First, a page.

All of thes complicated considerations and comparisions is one of the reasons that so many events don’t gain the ground or recognition they deserve.  I think also the lack of ‘voice’ in both the larger and the smaller ‘get-er-done’ events, means that the ones that support (ride, donate, volunteer) don’t get the thanks they deserve and the meaning gets lost.  My friend Ed, running crew for the IHC, reminded me of how important acts of recognition are.  We were at Ha Ha pizza in Yellow Springs OH, at the finish of the Iron Horse Challenge Dayton ride, when he raised his glass and made a toast in tribute to my mom and to all the people who were at the table.  Its things like that.  It makes a difference.

Its another reason why the Tri State Trek is so amazing to me: it’s the balance of the massive action, the community, AND its about the transparency of the why, the what, and the who.

tri state trek 2010 sgt. patrone(Members of Team Claire and  Officer Sgt.Roger Petrone)

So I guess I’ve always wanted the Iron Horse Challenge to be somewhere between the TST and the shorter-more grassroots, intimate and local.  Not because I don’t want to make a larger impact – I would frankly love it if we could blow the whole thing up and have an army of organizers, support crew, volunteers, and an army of passionate riders.  I know it would mean taking on a role like Mat Mendel and maybe getting a chance every 4 years or so when you have a crew so amazing that you actually can get out and ride.

tst2011 020 (Matt Mendel featured center, surrounded by the army of TST riders atop John St. Hill)

At its most basic, knowing and having experienced what I have, The Iron Horse Challenge (even going on its 5th year) is still in its infancy.  This is mostly due to a significant lack of media/press (even though I do manage every once in a while to make it into a local paper or get a small plug in the Columbus Dispatch) and then also the failing of its founder – me – to get socially aggressive and find a way to appeal to the broader cycling community.  What it all comes down to is you do with what you have and if you can, finding in yourself to do more.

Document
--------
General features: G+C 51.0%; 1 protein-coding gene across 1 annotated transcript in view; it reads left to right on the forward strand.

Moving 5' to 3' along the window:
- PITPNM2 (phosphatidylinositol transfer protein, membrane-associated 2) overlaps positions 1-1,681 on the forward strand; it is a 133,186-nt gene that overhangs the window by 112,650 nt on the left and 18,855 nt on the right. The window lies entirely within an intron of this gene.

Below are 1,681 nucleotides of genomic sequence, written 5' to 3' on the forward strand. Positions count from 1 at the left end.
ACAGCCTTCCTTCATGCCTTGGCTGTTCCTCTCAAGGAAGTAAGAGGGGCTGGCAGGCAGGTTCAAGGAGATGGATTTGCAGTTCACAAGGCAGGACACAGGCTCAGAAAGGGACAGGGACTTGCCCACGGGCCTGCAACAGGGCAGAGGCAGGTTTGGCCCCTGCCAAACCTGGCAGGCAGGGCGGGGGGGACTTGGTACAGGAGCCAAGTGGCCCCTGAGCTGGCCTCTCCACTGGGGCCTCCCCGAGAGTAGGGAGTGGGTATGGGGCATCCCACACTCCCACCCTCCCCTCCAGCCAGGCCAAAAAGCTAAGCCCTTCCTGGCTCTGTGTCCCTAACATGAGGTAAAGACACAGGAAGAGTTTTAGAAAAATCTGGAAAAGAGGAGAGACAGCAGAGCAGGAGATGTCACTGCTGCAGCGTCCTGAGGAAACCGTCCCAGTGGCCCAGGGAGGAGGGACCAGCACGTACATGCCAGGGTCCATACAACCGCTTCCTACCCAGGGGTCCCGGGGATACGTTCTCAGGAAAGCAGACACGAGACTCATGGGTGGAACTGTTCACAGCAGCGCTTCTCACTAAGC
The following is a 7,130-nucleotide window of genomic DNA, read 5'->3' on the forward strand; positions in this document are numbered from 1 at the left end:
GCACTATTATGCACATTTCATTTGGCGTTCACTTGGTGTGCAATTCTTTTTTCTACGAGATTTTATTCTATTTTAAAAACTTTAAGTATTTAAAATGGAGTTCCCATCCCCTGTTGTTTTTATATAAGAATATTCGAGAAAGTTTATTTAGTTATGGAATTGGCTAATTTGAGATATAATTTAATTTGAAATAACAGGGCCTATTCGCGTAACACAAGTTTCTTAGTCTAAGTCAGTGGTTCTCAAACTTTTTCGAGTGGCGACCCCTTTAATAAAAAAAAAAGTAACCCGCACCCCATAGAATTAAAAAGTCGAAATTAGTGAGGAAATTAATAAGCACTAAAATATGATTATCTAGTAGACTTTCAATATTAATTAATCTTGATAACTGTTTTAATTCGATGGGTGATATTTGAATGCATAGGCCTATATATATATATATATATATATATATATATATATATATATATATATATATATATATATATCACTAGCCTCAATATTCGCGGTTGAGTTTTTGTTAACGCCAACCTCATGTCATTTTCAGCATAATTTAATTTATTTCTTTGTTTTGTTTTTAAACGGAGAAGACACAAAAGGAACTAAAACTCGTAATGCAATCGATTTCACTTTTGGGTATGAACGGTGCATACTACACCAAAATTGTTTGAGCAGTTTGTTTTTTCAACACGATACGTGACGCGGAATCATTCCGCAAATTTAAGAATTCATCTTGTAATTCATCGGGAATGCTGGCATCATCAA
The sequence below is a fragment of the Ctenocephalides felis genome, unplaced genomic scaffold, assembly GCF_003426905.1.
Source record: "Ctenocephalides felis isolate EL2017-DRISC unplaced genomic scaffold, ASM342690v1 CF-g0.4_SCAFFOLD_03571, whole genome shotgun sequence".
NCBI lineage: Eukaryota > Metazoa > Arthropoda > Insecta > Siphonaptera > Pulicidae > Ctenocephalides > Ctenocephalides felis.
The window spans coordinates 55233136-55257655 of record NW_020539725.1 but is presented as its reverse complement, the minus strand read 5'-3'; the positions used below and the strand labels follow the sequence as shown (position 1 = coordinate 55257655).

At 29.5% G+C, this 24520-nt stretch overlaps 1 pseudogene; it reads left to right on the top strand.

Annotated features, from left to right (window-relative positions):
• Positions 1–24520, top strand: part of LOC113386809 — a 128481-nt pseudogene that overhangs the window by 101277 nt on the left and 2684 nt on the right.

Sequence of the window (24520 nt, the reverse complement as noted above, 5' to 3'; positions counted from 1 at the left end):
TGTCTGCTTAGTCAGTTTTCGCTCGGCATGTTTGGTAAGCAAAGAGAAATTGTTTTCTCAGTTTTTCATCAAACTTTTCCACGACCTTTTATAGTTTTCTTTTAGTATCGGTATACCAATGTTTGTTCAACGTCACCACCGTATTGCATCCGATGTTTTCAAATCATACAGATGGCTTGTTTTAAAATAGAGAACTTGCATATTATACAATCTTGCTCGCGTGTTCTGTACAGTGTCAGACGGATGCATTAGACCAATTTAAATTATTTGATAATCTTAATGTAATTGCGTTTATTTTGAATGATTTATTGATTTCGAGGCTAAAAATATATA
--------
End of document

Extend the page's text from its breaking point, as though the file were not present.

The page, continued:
Seeing that I’m a ‘do-er’ I do manage to see and appreciate those that do the same.

A great example is the Marc Levison 5K Run/Walk to Fight Lou Gehrig’s Disease in Bexley, OH.  I stumbled across this event one day when I was out with my girl friend at the time Audra. We were in the Bexley area, trying to catch a movie at the local Drexel movie theater, when we dropped into the COSI sandwich shop and I stumbled upon the poster.

I had never heard of Marc Levison or of the run/walk and quite honestly it had been since high school since I had even participated in a 5K.  I’m a cyclist, not a runner, so I thought “Sure, why not?”.

Now my dad on the other hand runs and has run for his own mental/physical therapy for years and I figured we could do this together.  3 miles is nothing to my dad and it was a chance to poke ALS in the face, so one cold Sept. morning, he and I joined up and ran for the cause.

I managed to do the unexpected: I ran 7ish minute miles, came in before my dad, and second in my age, 27th overall out of a few hundred.  I even walked away with a medal – kinda surreal.  It was this event that convinced me that I might be able to actually do a triathlon and I really wanted to do more than the Spin-a-thon for Jon Blais; I wanted to honor this amazing man by an act that would be a kind of communion with him.

So next weekend in Bexley the run is happening again and I hope with any luck to run it again with my father.  With it being only a week away, I wanted to make another post to specifically publish the dates and get them out to any potential runners who might want to do this event.  Its again, about just doing what you can with what you have; but its another front in the WarOnALS and a chance to prove and celebrate how the memory of one man can inspire a legion of voices that says: we love you and won’t forget you.

Consider running if you in the area and contact me if you want to do it together.

Sunday, September 4th, 2011  8:30am


The Marc Levison Run/Walk for Lou Gehrig’s Disease (ALS) will raise money to be used toward researching a cure for ALS. Please consider supporting this Event. The money raised will help ALS research taking place at Columbus Children’s Research Institute.
Race day registration and packet pick-up begin at 7:30 am, at the Jeffrey Mansion, 165 N. Parkview Avenue, Bexley.

Entry fee is $25 through September 1st, and $30 after. Official event t-shirts will be included for the first 300 participants.!/event.php?eid=217902064926519

(this is published right from the facebook page so any further questions can be directed to Jennifer Brodsky who is hosting this.